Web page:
What would your recommendations be in terms of tags and readers? The conditions on the mining site are harsh, with temperatures of up to 85 degrees Celsius, excessive dust, abrasive materials (rocks and sand), and heavy loads. As a consequence, there is a lot of flexibility and movement of rubber materials. Is it possible to set up RFID tagging on tires at the moment of arrival so that we can monitor them throughout the site, including movements, installation on trucks, repair, rethreading and end disposal? Or am I being too optimistic about the current capability of RFID technology?
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There have been some projects along these lines.
Goodyear Dunlop Tires Europe incorporates passive UHF RFID tags into the tires it manufactures for truck races, as well as for truck trailers used for hauling cargo. In 2012, the company conducted field trials involving the tagging of bus tires. The deployment of radio frequency identification technology is part of the company's FleetOnlineSolutions tire-management program, designed with the help of British software firm Datalinx to capture and store data regarding individual tires. By logging onto the FleetOnlineSolutions website, tire owners, service providers and Goodyear Dunlop can share that information (see Goodyear Dunlop Europe Plans RFID Trials for Bus Tires).
The company tested the racing tire RFID application in 2009 on racecars at the British Touring Car Championship (see British Touring Car Championship Tracks Tires). Field trials involving the trailer tires were performed in 2011, including on the tires of the 3,100 trailers operated by logistics services provider Ewals Cargo Care.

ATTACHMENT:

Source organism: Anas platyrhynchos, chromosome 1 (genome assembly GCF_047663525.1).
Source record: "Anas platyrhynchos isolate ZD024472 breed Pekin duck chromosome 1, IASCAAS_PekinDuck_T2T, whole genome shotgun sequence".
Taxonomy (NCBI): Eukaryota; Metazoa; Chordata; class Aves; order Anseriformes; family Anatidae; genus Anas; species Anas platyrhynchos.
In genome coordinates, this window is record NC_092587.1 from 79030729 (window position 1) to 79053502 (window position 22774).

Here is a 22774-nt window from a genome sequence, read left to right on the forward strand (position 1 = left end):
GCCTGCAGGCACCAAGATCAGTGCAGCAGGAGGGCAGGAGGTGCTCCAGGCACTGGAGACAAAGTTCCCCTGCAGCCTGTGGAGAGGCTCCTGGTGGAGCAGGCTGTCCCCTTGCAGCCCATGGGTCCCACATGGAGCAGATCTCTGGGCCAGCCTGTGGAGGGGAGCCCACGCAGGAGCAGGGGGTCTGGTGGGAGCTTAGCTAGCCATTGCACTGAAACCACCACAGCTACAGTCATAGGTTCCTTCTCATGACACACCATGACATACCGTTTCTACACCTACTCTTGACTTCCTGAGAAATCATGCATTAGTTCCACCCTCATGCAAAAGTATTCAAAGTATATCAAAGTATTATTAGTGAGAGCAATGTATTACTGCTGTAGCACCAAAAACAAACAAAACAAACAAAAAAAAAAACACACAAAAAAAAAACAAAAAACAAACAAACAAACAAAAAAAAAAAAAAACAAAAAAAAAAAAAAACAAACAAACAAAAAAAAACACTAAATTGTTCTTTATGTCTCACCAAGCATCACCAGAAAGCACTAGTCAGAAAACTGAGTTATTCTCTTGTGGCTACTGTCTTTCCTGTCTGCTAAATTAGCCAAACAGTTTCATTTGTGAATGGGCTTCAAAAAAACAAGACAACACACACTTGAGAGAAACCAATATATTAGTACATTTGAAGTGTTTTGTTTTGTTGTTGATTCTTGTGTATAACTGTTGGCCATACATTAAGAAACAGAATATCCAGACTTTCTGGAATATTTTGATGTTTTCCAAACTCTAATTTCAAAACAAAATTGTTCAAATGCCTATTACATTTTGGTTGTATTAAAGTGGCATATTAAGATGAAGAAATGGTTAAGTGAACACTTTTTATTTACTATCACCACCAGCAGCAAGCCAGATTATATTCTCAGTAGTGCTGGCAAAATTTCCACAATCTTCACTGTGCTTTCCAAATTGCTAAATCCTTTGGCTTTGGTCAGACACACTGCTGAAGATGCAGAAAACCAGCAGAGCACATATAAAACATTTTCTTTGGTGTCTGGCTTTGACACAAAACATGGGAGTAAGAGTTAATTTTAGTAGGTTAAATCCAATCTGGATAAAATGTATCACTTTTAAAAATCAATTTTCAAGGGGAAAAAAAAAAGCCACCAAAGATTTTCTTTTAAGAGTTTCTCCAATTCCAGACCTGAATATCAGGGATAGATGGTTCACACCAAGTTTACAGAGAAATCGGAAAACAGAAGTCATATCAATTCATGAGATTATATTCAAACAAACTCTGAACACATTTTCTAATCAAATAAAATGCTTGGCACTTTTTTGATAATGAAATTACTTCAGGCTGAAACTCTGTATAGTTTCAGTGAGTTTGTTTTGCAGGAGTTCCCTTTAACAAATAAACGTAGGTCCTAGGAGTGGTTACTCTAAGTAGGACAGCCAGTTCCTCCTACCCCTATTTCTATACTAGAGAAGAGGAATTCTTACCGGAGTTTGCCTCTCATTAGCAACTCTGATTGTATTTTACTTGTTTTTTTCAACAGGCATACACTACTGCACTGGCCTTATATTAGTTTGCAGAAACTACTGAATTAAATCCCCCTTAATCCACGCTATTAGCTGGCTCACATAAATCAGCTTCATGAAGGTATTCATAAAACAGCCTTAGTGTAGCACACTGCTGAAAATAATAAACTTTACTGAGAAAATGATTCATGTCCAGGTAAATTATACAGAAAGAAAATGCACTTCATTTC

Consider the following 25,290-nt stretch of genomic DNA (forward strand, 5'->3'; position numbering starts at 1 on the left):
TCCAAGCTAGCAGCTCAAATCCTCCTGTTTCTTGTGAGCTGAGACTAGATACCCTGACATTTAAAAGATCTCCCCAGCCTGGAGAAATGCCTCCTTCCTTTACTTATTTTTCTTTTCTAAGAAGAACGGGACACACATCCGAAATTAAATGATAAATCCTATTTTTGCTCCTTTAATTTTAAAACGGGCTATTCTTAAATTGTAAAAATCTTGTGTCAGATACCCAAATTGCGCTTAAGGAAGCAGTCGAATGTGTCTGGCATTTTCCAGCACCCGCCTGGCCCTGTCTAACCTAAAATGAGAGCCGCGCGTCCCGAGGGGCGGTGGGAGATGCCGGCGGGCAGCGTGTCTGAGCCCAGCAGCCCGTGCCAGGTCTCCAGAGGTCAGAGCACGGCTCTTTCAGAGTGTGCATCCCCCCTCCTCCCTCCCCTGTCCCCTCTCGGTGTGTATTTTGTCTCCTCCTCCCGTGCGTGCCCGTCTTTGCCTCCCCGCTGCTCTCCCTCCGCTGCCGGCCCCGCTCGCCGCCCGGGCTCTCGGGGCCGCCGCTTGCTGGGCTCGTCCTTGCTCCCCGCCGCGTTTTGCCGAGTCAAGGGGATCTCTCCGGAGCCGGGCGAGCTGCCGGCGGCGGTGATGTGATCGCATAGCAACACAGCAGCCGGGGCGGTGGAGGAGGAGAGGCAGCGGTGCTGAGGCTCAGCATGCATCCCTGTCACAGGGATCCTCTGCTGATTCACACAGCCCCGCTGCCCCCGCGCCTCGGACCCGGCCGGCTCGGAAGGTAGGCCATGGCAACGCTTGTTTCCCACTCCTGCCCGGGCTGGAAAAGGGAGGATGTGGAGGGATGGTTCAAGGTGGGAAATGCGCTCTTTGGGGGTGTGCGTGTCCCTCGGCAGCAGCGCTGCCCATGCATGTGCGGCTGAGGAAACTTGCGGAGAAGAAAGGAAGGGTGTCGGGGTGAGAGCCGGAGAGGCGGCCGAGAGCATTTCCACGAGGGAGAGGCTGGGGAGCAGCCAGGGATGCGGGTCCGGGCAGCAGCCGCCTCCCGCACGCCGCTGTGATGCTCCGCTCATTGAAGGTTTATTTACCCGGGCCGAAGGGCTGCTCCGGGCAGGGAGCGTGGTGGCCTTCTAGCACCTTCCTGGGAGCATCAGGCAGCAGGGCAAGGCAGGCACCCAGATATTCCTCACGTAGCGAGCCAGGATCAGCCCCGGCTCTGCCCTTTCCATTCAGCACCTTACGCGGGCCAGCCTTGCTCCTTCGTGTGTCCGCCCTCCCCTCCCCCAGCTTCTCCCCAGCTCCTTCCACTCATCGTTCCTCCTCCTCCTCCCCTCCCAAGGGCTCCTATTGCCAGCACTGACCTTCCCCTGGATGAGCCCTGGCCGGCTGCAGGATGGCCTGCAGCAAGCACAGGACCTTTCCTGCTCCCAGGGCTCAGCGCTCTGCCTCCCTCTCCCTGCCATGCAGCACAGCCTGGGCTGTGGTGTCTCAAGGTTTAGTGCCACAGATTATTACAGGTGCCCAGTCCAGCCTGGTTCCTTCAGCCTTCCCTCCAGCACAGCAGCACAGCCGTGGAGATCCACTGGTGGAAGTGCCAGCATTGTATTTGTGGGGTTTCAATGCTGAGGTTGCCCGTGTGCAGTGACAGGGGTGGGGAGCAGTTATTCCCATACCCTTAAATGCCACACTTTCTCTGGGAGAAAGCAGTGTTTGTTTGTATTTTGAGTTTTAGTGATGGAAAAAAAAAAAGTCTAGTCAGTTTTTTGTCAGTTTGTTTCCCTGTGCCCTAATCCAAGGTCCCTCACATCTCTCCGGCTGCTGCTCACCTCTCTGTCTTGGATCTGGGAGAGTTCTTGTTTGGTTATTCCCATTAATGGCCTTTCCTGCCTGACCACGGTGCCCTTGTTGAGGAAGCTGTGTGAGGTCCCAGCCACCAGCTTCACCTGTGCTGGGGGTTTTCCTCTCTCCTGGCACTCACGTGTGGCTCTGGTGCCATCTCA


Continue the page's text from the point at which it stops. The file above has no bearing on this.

Michelin North America has developed a solution that enables transponders to stick with a tire casing throughout its life. The purpose is to add value to the tires it provides to its customers in the commercial trucking industry (see Manufacturing: Michelin Adds Value by Embedding RFID in Truck Tires).
So, yes, there are tags that will work in tires, and it is possible to set up readers to track those tires' movements. You would need software to turn the tag reads into data you can use, as well as a company that can install the readers and set up the system for you.
Founder and Editor
Dear Oleg, you can use this perfectly well, we had experience in mining quarries in Kazakhstan. Harsh conditions and extreme frost.
Our ready RFID UHF system (software + hardware) perfectly tracks this in different locations. The software has different languages and the ability to integrate with ERP or web service.
Tire tags on this video starting at 2:58 https://youtu.be/cTu6uupEW3c?t=178
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